When Apple announced the iPhone Upgrade Program, Tim Cook made a simple pitch: pay a relatively small monthly fee and get a new iPhone with AppleCare+ every year.
But getting a phone through the iPhone Upgrade Program is quite a bit different (and more difficult) from the default iPhone purchasing process Apple has been using for years. Over the past three weeks, I’ve been dealing with problems that expose one of the key issues with the program: despite all of the 21st century wizardry packed into the iPhone 6s, the Upgrade Program is still bound by 20th century rules about loan applications.
Three weeks ago, I made a reservation and walked down to the Apple Store in San Francisco to buy a new iPhone 6s through the Upgrade Program. After taking down my carrier information, the store associate began walking me through a loan application, since that’s really what the program is.
I had to enter my name, address, phone number, and email address and agree to a credit check. After that, the Apple Store associate ran my credit card, entered my security code, and then asked me to punch in my social security number and date of birth. After about 30 seconds of mulling over my application, the EasyPay point of sale device said I was ineligible for the iPhone Upgrade Program, but didn’t provide any further details.
The sales associate offered to let me purchase the device outright, or use AT&T’s Next financing program. I wasn’t interested in either, so he said to wait for Citizens Bank (the company actually handling the money) to get in touch with why I was denied, along with instructions I would need to appeal the decision.
I wandered back to my office in the heat of a San Francisco autumn, thinking over what could have gone wrong. I knew I had good credit. If there was one risk, I thought, it was that I recently changed addresses. So, I waited to hear from Citizens. A week and a half later, a letter showed up in my mailbox.
“Thank you for your recent application(s) for a loan with Citizens One,” it said. “After careful consideration of your application(s), we are unable to approve your request for the following reason(s): APPLICANT DOES NOT MEET PROGRAM GUIDELINES.”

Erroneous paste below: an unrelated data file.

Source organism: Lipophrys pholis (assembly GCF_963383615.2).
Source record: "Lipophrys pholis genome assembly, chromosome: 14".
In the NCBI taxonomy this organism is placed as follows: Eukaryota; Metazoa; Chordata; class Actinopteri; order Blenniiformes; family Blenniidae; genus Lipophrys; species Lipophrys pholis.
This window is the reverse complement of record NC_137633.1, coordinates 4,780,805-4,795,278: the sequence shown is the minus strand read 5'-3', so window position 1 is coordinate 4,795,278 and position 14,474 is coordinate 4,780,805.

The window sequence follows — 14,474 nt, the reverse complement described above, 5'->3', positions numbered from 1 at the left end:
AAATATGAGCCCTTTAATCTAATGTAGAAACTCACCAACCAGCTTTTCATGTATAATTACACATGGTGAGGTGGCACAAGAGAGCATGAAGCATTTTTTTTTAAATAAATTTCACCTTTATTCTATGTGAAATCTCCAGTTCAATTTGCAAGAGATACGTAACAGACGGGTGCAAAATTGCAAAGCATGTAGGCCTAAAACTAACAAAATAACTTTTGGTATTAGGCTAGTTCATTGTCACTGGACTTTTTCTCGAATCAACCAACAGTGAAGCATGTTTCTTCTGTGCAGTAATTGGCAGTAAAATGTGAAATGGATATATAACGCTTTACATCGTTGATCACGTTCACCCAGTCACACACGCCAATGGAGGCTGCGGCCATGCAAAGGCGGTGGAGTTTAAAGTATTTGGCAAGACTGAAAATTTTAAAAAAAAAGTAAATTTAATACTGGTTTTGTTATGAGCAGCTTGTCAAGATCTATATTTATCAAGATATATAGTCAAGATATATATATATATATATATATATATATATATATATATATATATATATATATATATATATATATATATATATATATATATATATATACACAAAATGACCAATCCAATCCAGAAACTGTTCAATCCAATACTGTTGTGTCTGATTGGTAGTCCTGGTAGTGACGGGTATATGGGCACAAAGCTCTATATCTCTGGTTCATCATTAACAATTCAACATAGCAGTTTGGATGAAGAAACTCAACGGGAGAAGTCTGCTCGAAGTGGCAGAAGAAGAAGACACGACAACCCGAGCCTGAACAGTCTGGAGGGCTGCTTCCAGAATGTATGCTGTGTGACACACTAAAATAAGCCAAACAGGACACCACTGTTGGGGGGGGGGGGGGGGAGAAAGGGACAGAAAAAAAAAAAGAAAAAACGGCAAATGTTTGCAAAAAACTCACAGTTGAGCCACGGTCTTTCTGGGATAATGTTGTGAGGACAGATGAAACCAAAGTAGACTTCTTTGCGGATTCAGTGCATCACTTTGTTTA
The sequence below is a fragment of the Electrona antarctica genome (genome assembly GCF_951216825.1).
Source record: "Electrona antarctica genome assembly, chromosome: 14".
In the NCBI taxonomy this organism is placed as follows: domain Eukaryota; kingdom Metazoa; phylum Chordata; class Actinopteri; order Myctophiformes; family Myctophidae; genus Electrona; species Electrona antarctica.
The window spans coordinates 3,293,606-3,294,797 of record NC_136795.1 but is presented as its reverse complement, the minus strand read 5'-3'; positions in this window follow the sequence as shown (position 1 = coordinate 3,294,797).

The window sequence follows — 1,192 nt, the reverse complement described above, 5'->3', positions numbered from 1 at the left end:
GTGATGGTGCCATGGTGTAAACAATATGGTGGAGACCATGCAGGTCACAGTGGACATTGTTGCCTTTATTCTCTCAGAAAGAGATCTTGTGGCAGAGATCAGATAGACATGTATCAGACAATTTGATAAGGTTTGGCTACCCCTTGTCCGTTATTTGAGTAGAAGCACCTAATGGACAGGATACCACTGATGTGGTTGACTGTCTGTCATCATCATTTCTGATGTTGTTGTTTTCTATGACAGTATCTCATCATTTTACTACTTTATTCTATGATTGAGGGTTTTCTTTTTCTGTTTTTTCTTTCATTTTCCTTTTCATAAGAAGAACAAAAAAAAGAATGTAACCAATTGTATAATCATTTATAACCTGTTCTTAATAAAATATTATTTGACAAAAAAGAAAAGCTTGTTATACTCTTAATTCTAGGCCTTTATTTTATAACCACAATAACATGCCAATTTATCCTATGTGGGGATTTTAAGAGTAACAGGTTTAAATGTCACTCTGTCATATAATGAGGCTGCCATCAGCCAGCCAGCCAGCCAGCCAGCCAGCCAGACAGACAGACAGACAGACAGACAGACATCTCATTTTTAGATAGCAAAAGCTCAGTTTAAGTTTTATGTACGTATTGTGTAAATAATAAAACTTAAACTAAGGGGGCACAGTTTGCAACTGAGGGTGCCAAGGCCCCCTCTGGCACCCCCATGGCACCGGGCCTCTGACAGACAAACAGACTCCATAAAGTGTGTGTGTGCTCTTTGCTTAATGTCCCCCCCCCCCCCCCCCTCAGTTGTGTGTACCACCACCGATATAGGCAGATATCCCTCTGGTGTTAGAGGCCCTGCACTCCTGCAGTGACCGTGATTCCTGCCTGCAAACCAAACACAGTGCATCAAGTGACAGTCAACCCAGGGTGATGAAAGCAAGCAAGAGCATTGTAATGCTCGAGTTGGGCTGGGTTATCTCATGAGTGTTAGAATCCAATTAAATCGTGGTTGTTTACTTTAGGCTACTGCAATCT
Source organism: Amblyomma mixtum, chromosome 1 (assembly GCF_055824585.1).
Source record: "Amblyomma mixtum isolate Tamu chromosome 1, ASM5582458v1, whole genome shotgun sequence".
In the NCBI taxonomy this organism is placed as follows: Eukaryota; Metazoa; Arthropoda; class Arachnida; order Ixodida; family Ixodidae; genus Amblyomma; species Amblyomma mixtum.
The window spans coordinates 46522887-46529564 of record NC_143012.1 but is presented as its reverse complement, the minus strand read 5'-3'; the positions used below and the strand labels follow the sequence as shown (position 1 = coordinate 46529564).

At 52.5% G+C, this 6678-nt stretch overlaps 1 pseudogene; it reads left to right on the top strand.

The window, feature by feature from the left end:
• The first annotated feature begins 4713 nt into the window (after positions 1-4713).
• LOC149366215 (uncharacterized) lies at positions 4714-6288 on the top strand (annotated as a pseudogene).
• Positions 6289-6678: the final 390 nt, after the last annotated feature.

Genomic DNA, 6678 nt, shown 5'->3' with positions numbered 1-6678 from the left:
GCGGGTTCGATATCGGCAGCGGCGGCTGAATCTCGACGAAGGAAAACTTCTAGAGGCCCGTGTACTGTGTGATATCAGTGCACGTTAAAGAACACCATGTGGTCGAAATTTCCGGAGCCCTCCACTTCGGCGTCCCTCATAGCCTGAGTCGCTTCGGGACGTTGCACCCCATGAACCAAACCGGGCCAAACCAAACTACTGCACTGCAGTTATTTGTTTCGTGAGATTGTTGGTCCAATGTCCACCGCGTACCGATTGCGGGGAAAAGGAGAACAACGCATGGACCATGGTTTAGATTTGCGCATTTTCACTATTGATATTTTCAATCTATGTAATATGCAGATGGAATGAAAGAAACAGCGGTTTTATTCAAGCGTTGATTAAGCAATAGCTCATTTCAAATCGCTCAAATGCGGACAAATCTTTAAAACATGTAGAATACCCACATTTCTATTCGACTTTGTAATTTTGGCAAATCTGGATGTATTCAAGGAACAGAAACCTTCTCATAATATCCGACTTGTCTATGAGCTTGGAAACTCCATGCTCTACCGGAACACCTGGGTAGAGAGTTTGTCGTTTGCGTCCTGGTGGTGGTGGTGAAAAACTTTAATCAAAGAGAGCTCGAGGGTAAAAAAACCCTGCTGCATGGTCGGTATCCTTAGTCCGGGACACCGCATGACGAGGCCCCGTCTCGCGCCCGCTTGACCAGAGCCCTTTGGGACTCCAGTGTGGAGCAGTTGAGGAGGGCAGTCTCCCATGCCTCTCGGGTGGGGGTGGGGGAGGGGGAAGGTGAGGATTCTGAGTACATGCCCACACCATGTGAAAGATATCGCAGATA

Well, that’s descriptive.
The following morning, I called Citizens, and a representative there told me there was no credit reason for my application being denied. He said that there was no way for them to tell me what may have been wrong with the information I provided (for security reasons), just that I needed to give it another shot.
Back I went to the Apple Store, where I met with another sales associate. I triple-checked all my information as I entered it, and waited for the moment of truth.
So I called Citizens again, and got transferred to a Priority Support specialist, who said that she needed to escalate my problem to other people.
Even though all of this had to do with my personal information, I wasn’t allowed to know what the problem was, for what the Citizens representative said were security reasons.
In the meantime, I reached out to public relations representatives from Apple and Citizens to see if I could figure out what was going on, since I still hadn’t spoken to anyone who seemed to have a clue what was up with my application. One business day later, I got a call from the same Priority Support representative saying that my application had been approved.
After speaking with someone from Citizens’ Office of the Chairman (which just seems to be their super-escalated customer support team), I was told that I was rejected at first because my provided information didn’t match the information they got from my credit report. After investigating further, Citizens was able to clear up the discrepancy, and approve me for the loan.
Both Apple and Citizens have told me that my experience was atypical, and at least in part the result of a customer service error by representatives I dealt with. In an ideal world, the first Apple Store employee would have given me the phone number for Citizens before I left the store, and Citizens would have begun the process of appealing my decision the first time I called. If that had happened, getting my phone should have taken at most a couple of days, rather than a couple of weeks.
But even if my case wasn’t typical, a simple Internet search returned forum posts from other people with good credit confused about why their applications had been denied as well. With more customers coming into Apple’s retail stores over the coming months thanks to the holiday shopping rush, it would seem as though rejections like mine will continue, though they should get handled more quickly.
And for those of us who don’t meet the application requirements right off the bat, actually figuring out the reason can be a Kafkaesque maze of unknown problems and black boxes. Only after I became a Citizens One customer were they able to tell me specifically why their system hadn’t allowed me to become a customer previously.
That’s some catch, that Catch-22.
The issue, I learned after a couple of days of phone calls with Citizens’s PR, was that the address on my Experian credit report didn’t match the address I provided, because I had recently moved.
Customers—even those with rock-solid credit—should be aware that the system might fail, even though the process is supposed to work for most customers the first time. For people concerned that this might happen to them, they could pull a credit report from Experian to double-check their personal information.
It’s possible that Apple and Citizens will improve the program as time goes on. Apple wouldn’t tell me what might be on the roadmap, but the process of inputting my birth date changed from the first time I tried applying to the second. So we’ll see: this system may yet get easier to deal with.